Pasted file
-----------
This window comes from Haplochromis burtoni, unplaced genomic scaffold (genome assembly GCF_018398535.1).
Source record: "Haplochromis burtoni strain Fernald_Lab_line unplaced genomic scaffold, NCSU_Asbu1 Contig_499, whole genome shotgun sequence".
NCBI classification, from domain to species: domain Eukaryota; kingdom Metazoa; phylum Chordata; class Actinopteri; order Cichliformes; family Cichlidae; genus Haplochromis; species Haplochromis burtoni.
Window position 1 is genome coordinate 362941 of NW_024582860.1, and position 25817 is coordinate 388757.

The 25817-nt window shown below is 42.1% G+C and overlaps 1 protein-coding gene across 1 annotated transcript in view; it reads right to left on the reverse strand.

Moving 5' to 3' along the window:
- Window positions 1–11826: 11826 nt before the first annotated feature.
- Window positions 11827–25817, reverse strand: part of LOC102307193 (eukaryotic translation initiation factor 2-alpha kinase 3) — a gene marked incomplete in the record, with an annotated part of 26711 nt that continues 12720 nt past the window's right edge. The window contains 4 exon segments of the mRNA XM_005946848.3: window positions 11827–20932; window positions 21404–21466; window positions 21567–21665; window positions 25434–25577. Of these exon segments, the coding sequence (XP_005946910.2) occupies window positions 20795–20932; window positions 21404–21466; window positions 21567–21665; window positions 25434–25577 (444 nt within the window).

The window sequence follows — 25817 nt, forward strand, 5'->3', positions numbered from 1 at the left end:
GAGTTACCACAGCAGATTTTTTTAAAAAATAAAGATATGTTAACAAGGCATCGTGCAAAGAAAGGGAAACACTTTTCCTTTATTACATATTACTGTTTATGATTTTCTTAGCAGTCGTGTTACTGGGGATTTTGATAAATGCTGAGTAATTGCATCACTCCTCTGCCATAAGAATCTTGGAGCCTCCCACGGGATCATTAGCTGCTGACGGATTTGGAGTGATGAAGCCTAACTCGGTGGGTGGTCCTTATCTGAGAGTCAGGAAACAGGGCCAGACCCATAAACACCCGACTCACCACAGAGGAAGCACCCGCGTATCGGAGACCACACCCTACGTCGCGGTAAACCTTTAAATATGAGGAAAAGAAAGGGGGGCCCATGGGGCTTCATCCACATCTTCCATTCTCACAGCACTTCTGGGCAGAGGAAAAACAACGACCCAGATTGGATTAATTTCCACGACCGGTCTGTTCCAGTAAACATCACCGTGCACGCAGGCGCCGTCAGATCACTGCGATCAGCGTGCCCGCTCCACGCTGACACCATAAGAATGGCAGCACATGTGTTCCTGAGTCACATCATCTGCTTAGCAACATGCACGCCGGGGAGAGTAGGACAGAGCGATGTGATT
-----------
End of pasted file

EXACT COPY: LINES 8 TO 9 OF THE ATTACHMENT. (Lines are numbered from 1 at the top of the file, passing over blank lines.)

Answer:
- Window positions 11827–25817, reverse strand: part of LOC102307193 (eukaryotic translation initiation factor 2-alpha kinase 3) — a gene marked incomplete in the record, with an annotated part of 26711 nt that continues 12720 nt past the window's right edge. The window contains 4 exon segments of the mRNA XM_005946848.3: window positions 11827–20932; window positions 21404–21466; window positions 21567–21665; window positions 25434–25577. Of these exon segments, the coding sequence (XP_005946910.2) occupies window positions 20795–20932; window positions 21404–21466; window positions 21567–21665; window positions 25434–25577 (444 nt within the window).

The window sequence follows — 25817 nt, forward strand, 5'->3', positions numbered from 1 at the left end: